However, this is a difficult choice to make. There are really no wrong choices here. While Things is our choice as the best option, you cannot go wrong with any of the contenders. OmniFocus is still a powerful tool that may fit better for those with more complex needs (aka, “power users”), or for users looking for a web version to use on a Windows PC. And Todoist is a very solid option that works well with a team, gives a consistent experience across devices, has natural language parsing, and has had one of the speediest rates of development in the last few years.
All that to say, whatever your preference, you’ll find a solution that fits for you, and Things 3 is the one we’d recommend for most users before all others.
Let’s look at why.
While aesthetics were near the bottom of our list of criteria, the look and feel of Things 3 is so good that I want to start there. To be clear, the design of this app goes far beyond how it looks.
Things has always been a pretty app, but Things 3 brought that aspect of being pleasing to another level. It still looks as sharp as can be, but it’s the feel that makes it stand out.
A lot of apps use animations to add cues to their interface; Things makes it buttery smooth. Animations are tricky. When done right, they can add context, give subtle hints about what is possible, and add delight. Done wrong, they scream “gimmick” and corrode the user’s trust. Cultured Code nailed the balance between subtlety, utility, and delight with the interactions included in the latest version of Things.
Things 3’s dark mode is one of the best dark modes available. You can select between a dark mode (which is more of an extremely dark grey mode — very soothing on the eyes at night) and a true black mode, designed specifically for the OLED displays on the latest iPhones. Usually I like true black themes (even on the iPad Pro), but Things’s regular dark mode is stunning.
When we talk about the design, we should also include the navigation of the app itself. Any good Mac app includes keyboard shortcuts that enable the user to be more efficient. Things 3 nails keyboard navigation on both the Mac and the iPad.
Open the app and just start typing. Anywhere. Rather than force you to open the Quick Find modal, Things starts displaying search results when you type anywhere in the app that is not an input. Sure, Quick Find can be invoked with the standard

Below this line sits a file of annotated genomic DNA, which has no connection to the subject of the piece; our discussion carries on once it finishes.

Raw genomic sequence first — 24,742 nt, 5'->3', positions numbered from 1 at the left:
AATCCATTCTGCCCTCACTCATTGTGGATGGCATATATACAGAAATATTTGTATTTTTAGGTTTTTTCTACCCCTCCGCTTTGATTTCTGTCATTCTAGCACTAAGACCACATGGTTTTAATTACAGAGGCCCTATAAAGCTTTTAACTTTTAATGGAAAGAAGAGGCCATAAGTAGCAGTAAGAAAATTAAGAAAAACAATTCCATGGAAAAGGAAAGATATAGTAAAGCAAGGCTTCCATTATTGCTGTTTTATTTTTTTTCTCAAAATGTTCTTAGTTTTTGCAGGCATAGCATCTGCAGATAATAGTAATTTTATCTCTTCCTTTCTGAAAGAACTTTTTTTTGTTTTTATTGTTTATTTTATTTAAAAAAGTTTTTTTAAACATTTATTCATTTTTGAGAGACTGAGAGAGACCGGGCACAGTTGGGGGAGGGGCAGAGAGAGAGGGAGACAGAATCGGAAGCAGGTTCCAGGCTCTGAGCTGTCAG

CMD+F, but the designers of Things apparently ask the question of whether the user should have to take that step. Why not just show people what they need immediately? Quick Find even has Areas that aren’t visible in the rest of the app — typing “Repeating” or “Tomorrow” will bring up two views you can’t otherwise click into in the left sidebar.
It’s this kind of careful consideration that makes the experience what it is: a pleasure!
The rest of the application’s navigation is also good. One has to search to find a piece of functionality that is not available via the keyboard.
In fact, Things 3’s keyboard support — especially on the iPad — is trailblazing. You can navigate the entire iPad app with the keyboard — jumping in and out of tasks and their notes, moving between projects, searching for specific tasks, and jumping between your Inbox, Today, or Upcoming views. Plus, these keyboard shortcuts are uniform across both iPad and the Mac, meaning you don’t have to develop special muscle memory for each device you use. On many occasions, I’ve been left wishing Things’s keyboard shortcut support would become the default for all other apps I use on my iPad.
When it comes to design, there is one characteristic of Things that got my attention more than any other. That is…
When I first gave Things 3 a look, this is the feature that sold me. A long time ago, Things was my first task management tool as a new Mac user, but with the slow development times at Cultured Code and a lack of sync support, I made a move to OmniFocus. For the better part of 5 years, I never gave Things any further consideration.
When I first tried Things 3, something clicked for me. I wrote about it in my initial review:
In all the services I’ve used over the years, there has been a gap between managing the actual tasks and the information that is required to work on those tasks. There always needed to be a secondary piece of software required. That might be apps like Yojimbo or Evernote or Ulysses, or it might be parts of the macOS (files/folders in Finder). Things 3 is the first tool that made me think there was a chance I could handle it all in one place.
And indeed, a project in Things feels very much like a blank document rather than a rigid checklist. There is space for notes and reference information that does not feel like a simple free-form text field that is a second-class citizen in the apps UI.